The diff was jacked up into place and hung on the new brackets. Then the new rear crossmember was bolted into place.
Once the clearance was checked with the crossmember, the diff was snugged down. Now would be a good time to point out that all bolts were treated with Loctite where applicable, torqued to spec, and marked with a paint pen for easy inspection down the road.
Here, the rear crossmember was torqued to spec, as per the detailed instructions that come with the BDS kit.
The front crossmember was up next. It simply slides up into place. You can see here that it even has provisions for the new front skidplate.
The teardown on this style of lift is pretty significant. Just about everything must go. The first step was to unload the torsion bars, using the recommended GM tool, followed by removing the front driveshaft. Then the tie rod ends were removed.
The factory lower control arms were hung on the new crossmembers, then the torsion bar relocation brackets were installed onto the rear of the arms.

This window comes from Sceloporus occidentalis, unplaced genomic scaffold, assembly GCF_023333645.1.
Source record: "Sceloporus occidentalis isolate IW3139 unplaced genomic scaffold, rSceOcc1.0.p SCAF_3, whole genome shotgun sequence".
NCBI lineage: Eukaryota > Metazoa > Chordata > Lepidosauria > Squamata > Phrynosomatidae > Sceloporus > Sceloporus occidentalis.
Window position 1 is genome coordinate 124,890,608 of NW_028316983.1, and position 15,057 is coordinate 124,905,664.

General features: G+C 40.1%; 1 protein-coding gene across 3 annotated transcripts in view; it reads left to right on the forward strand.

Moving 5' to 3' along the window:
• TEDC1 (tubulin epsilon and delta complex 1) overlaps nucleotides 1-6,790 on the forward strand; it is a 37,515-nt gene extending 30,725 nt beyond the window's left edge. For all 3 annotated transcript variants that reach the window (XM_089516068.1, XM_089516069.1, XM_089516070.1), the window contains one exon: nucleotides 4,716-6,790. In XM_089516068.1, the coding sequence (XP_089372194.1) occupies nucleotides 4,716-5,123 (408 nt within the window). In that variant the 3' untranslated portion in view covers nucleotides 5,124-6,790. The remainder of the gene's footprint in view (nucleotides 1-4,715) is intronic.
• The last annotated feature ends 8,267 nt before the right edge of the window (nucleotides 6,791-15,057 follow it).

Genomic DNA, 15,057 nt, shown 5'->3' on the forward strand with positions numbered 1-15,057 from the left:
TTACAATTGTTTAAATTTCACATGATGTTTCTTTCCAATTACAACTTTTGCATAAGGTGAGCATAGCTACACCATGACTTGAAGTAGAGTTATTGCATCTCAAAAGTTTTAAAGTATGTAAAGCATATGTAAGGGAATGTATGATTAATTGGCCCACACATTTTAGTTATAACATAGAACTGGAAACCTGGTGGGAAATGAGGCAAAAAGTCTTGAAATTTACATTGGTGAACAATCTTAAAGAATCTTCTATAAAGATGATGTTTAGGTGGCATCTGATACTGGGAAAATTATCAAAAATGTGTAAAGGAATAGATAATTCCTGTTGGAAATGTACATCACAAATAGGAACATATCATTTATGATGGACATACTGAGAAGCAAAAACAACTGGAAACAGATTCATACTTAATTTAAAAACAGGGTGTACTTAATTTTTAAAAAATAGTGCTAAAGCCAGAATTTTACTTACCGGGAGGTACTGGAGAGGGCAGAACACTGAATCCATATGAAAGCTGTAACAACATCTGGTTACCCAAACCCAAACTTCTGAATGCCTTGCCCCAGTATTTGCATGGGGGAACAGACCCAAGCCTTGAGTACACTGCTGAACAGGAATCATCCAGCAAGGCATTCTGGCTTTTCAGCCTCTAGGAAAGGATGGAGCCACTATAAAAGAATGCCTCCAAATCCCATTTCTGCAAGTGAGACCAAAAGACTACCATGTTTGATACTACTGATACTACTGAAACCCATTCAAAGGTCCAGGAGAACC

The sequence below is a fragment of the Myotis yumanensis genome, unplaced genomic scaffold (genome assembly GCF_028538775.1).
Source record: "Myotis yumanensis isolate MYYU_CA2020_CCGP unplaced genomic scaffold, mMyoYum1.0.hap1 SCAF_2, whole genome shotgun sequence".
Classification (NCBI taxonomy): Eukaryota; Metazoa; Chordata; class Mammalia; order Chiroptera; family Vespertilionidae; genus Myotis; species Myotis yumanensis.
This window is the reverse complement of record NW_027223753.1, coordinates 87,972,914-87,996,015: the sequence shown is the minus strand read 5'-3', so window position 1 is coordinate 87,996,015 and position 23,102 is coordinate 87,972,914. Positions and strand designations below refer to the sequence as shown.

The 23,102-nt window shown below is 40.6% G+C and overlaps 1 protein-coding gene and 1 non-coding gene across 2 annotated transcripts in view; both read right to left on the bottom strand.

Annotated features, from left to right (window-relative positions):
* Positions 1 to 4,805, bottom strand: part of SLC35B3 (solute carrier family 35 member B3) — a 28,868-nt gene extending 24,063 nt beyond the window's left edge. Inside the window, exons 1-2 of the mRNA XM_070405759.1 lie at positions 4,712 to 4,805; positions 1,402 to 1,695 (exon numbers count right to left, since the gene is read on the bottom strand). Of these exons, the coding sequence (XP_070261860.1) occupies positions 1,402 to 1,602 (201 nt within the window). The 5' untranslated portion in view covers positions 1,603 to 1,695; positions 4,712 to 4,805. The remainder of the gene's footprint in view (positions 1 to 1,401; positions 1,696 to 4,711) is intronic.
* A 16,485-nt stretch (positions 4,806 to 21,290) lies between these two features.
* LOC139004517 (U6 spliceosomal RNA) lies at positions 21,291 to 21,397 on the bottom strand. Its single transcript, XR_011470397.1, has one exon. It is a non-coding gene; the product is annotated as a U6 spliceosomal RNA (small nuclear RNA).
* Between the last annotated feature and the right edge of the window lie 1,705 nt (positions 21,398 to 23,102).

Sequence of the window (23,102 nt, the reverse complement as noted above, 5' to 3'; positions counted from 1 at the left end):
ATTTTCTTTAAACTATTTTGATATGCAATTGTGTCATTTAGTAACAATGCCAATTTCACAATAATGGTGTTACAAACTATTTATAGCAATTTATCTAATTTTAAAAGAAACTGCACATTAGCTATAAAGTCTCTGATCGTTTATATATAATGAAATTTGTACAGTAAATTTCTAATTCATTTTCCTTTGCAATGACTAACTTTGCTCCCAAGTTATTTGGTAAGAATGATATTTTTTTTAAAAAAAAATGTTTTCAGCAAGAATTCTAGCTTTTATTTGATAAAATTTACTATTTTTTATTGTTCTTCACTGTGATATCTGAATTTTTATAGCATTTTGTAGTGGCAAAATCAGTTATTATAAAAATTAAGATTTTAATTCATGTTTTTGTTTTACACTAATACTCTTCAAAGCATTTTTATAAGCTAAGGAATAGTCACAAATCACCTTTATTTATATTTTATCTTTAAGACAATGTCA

Now we could install the rest of the LCA hardware.
At this point, the axles were reinstalled onto the front diff.
Chase was pretty excited to hang the BDS knuckles onto the upper and lower ball joints.
The hub was bolted to the new knuckle and the axle nut was reattached, followed by the rotor and caliper.
We installed the torsion bars into the new brackets and indexed them to their previous location.
The BDS stainless brake lines were attached to the caliper and hardlines and routed properly, along with the ABS lines.
BDS also supplies new sway bar end links along with mounting brackets, which were bolted up next. Then the tie rod ends were attached to the new knuckles.
Finally, we were nearing the finish line—on the front end at least! The Fox 2.0 Performance Shocks were bolted up in the stock locations.
The last step was to install the BDS steering stabilizer kit. It is a plug and play operation, other than the bad camera angles.
There are a few bolts to be torqued once on the ground, and brakes to be bled, but at this point we can call the front kit done. If you're like us and can't wait to see this thing on the ground, check back here very soon, where we tackle the rear end, perform a brake upgrade, and show you the final product!

Source Box:

American Force
888.981.1344
americanforcewheels.com

BDS Suspension
517.279.2135
bds-suspension.com

Cooper Tires
800.854.6288
coopertire.com

Powerhouse Performance
805.624.6284
powerhouseperformance.com